Even if the Cathedral wasn’t actively ministering to the homeless, extra security would still be essential. The Cathedral is located on Colfax Ave. in North Capitol Hill. According to a Denver Police crime map, this area saw 297.5 offenses per square mile in December 2015. According to a separate crime map compiled by The Denver Post, two of the most common types of crime were drug/alcohol related offenses and public disorder.

The cathedral, the mother church of the archdiocese, sits in the middle of this. It also contains the only public restroom between the 16th Street Mall and Downing Street, which Father Cattany said is an important, yet simple factor to the people on the streets.

“Where access has been abused in the past is that people were doing drug deals, having sex, etc. in a sacred space— hat has stopped. We serve the poor and the homeless—we have zero tolerance for drugs and vandalism,” Father Cattany said.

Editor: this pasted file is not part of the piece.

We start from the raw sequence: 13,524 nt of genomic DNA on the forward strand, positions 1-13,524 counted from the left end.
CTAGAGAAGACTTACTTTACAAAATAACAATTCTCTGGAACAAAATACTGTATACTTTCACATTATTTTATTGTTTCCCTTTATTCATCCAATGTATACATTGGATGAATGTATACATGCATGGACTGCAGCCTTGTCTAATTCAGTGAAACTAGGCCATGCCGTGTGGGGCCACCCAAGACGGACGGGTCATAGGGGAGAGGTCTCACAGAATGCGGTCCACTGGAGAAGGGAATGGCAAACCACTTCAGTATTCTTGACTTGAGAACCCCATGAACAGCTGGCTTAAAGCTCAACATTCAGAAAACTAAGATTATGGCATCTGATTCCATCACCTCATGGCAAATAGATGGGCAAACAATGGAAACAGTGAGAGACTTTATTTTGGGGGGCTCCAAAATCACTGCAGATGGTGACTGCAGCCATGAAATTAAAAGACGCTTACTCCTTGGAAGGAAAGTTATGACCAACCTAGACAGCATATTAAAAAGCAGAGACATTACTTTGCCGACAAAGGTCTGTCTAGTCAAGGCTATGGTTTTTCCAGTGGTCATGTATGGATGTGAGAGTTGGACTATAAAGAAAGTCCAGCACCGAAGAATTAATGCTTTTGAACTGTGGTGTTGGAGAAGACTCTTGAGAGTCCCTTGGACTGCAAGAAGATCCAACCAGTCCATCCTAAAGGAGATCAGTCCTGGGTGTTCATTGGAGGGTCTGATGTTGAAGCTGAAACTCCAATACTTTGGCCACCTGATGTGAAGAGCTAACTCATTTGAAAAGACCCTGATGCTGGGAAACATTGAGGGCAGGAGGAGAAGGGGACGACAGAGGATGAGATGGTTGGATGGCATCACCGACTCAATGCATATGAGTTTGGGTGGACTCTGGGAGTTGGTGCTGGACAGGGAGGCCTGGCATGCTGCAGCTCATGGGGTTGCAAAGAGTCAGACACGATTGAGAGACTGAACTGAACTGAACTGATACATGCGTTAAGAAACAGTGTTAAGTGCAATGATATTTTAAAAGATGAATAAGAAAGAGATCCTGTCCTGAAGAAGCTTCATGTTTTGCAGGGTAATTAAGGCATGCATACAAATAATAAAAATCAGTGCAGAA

His solution was to hire a security guard to be in the Cathedral during business hours.

“That’s an important message for people to know: When they come here, they’re safe. The changes over the last six months have helped us to keep the church cleaner, and it has cut down on the former illicit activities. Someone watching is worth their weight in gold so that the facilities are open and safe so people can visit,” Father Cattany said.

He said the personnel have also made it easier for the homeless to visit the Cathedral during the day, even if they do simply use the opportunity to rest in safety.

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Capitol Hill residents of diverse backgrounds mingle at the Cathedral’s liturgies. Andrew Wright/Denver Catholic

“We will ask them not to snore, but they’re here. They’re safe and they’re quiet, so it’s fine,” he said.

The Cathedral staff works closely with police to help make the space as safe as possible. Father Cattany said that some issues can be resolved by something as simple as a fence.